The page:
He anchored the offensive line as the team’s center, a position he started at for three seasons. That meant on each play Erickson had the responsibility of analyzing the defense and knowing whether or not to audible play directions or protection schemes.

Keck couldn’t think of anyone who’s done it better for the Grizzlies.

“He’s super intelligent and knew our offense as good as any kid we’ve ever had,” Keck said. “Huge shoes to fill for us because he did so much on the offensive line in communicating all the checks and changes. He was it for us.”

Glacier Peak’s Jacob Erickson tackles a Bothell player during a game on Nov. 12, 2021 in Snohomish. (Olivia Vanni / The Herald)

Glacier Peak’s Jacob Erickson tackles a Bothell player during a game on Nov. 12, 2021 in Snohomish. (Olivia Vanni / The Herald)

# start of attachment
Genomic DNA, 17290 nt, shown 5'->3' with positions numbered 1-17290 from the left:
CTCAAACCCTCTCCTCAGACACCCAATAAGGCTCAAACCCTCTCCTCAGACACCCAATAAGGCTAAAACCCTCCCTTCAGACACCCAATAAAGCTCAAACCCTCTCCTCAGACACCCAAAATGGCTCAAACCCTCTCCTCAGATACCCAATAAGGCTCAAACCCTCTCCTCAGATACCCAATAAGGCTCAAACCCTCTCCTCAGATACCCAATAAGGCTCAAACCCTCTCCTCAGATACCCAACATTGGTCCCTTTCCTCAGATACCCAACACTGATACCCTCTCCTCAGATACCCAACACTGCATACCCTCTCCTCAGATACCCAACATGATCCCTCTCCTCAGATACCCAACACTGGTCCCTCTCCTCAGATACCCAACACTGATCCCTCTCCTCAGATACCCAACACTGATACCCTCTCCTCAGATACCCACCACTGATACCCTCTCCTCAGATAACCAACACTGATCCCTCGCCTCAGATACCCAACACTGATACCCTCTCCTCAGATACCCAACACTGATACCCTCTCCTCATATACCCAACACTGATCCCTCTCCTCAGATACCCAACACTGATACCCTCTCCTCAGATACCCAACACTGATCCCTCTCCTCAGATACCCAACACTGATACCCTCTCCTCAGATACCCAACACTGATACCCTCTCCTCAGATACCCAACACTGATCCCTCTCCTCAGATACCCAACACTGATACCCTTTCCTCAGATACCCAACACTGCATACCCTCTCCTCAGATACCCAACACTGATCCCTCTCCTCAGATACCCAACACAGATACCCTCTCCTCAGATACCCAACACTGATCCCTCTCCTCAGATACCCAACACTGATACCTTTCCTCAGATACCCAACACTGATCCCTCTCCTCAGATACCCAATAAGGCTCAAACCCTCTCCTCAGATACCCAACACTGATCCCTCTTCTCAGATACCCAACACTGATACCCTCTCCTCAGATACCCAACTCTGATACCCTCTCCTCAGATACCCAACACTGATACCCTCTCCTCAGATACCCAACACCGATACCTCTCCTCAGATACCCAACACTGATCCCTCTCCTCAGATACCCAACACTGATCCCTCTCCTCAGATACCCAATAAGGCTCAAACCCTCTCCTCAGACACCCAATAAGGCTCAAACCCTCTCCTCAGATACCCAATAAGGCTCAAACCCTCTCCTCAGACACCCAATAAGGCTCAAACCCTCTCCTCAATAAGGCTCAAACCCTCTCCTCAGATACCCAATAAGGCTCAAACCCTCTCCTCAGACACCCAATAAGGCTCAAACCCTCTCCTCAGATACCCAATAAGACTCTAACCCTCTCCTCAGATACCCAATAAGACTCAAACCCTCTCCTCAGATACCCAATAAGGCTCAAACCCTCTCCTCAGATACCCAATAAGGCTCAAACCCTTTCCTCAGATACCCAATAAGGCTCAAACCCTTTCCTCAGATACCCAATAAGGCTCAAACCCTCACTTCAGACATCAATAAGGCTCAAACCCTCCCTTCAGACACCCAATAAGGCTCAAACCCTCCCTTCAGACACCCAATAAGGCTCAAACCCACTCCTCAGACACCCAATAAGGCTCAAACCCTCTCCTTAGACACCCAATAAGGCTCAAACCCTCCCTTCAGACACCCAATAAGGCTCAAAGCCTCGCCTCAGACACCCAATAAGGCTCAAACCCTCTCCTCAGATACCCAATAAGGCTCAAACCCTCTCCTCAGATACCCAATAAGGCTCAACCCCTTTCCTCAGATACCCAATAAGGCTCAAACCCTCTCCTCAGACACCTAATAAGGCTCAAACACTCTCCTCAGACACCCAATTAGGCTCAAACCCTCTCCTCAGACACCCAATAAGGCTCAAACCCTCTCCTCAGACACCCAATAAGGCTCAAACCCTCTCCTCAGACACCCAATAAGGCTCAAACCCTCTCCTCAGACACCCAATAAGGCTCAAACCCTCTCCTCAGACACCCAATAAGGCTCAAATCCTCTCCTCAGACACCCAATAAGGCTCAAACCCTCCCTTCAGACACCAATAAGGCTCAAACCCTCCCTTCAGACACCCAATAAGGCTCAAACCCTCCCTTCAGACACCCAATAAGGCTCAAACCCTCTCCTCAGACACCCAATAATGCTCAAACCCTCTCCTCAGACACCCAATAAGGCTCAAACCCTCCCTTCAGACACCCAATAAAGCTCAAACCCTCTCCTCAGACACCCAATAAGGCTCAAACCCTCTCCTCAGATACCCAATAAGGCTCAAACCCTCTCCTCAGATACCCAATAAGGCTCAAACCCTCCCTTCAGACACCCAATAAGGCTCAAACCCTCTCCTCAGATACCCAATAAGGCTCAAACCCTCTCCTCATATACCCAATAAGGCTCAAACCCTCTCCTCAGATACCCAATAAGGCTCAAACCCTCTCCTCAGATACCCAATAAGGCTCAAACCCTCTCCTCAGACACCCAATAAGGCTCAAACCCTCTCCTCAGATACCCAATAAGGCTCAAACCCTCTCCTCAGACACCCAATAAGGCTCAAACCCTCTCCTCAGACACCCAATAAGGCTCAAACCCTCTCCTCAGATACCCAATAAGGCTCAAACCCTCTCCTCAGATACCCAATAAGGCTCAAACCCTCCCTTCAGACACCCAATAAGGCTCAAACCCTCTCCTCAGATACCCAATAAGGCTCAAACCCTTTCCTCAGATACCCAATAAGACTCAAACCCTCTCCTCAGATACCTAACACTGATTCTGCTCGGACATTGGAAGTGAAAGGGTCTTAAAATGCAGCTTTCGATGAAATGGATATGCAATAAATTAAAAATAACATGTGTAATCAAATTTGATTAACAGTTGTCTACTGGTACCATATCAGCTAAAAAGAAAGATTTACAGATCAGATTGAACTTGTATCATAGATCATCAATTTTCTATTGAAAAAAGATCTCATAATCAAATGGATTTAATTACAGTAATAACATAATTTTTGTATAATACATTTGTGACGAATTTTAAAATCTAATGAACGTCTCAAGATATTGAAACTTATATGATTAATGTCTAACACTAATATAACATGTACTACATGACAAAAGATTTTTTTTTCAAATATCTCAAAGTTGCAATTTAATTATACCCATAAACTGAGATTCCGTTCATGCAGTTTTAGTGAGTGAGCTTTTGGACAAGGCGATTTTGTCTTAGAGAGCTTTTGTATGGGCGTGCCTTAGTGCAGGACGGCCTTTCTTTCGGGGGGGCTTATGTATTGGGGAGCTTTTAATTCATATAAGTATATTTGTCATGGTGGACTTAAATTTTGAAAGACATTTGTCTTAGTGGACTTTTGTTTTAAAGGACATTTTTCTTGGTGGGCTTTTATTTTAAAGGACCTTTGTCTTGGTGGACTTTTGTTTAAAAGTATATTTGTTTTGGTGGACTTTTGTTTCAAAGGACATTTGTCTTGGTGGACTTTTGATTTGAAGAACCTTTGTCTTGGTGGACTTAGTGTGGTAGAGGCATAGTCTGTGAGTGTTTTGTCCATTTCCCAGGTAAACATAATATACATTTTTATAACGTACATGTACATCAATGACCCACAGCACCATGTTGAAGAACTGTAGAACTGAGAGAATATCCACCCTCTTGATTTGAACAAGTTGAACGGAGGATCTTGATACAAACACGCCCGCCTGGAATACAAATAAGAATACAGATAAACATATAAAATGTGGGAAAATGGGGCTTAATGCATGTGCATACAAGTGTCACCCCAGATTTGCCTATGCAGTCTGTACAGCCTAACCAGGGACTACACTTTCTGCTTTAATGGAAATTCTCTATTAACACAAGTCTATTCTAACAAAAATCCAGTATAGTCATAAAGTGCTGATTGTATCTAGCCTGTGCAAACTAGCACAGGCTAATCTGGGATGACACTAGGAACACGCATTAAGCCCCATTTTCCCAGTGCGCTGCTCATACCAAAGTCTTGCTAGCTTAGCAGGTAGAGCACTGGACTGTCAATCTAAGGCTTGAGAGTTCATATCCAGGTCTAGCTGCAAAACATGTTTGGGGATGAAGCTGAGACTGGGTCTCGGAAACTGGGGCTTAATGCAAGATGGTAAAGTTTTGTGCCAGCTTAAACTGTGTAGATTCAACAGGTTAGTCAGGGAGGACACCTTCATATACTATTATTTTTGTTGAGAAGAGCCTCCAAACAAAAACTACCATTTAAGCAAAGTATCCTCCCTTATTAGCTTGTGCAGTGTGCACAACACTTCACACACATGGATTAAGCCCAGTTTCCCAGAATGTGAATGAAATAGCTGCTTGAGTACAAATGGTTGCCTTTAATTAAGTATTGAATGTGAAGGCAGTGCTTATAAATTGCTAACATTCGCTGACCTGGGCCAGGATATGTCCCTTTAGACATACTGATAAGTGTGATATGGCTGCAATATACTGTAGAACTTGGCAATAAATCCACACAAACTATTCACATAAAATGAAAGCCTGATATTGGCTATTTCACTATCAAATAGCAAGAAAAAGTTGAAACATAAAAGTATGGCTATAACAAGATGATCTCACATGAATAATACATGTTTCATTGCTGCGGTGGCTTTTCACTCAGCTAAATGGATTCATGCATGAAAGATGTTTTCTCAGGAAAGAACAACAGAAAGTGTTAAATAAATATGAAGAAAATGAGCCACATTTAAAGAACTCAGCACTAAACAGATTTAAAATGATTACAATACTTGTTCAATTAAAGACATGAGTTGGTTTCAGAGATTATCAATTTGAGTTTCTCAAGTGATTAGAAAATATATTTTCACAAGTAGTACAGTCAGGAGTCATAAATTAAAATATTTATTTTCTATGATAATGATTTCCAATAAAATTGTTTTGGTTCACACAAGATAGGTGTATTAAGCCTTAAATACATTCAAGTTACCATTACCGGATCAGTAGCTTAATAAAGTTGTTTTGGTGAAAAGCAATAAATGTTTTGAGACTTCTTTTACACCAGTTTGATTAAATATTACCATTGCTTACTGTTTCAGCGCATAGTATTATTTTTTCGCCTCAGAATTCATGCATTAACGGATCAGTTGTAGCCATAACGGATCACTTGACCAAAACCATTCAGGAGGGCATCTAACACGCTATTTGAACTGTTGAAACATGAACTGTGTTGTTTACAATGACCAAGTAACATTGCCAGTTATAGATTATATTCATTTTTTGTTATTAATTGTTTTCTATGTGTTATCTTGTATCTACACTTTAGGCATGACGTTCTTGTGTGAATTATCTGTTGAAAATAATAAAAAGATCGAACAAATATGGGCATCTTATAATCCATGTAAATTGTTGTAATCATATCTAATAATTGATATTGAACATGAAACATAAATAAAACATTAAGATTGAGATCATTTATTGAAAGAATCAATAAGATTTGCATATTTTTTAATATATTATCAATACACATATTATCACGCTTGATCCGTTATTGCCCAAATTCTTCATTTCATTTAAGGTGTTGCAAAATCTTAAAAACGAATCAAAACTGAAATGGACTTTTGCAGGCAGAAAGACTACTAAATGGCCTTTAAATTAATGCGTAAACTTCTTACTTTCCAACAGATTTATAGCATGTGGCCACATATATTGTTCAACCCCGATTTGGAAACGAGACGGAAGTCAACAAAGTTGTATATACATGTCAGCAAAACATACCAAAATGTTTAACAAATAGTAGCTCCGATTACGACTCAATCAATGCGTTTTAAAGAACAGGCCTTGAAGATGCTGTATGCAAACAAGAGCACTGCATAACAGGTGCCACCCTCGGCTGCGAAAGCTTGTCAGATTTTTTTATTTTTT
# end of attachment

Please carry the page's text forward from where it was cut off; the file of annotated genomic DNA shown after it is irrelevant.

And often times Erickson, who stands a 6-foot and 210 pounds, would be matched up against defensive linemen that outweighed him by at least 50 pounds — sometimes closer to 100. But he made up the disparity in size with athleticism, technique, pound-for-pound strength and sheer determination.

“I think it’s just his toughness and his willingness and desire to compete,” Keck said. “He loves to match up and mix it up with the biggest and toughest guy, and I think that showed up in his wrestling and everything else he did because he just wants to compete every day, whether it’s in practice or in games or in camps.”

For as good as Erickson was on offense, he was just as good on defense, racking up 10 sacks, five tackles for loss, three forced fumbles, an interception and a fumble recovery for a touchdown.

That touchdown — a return of about 70 yards — helped the Grizzlies beat Skyline in the Week 10 playoffs and earn their first state tournament berth as a 4A program. It was also the first TD Erickson had scored since he started playing football at age 6.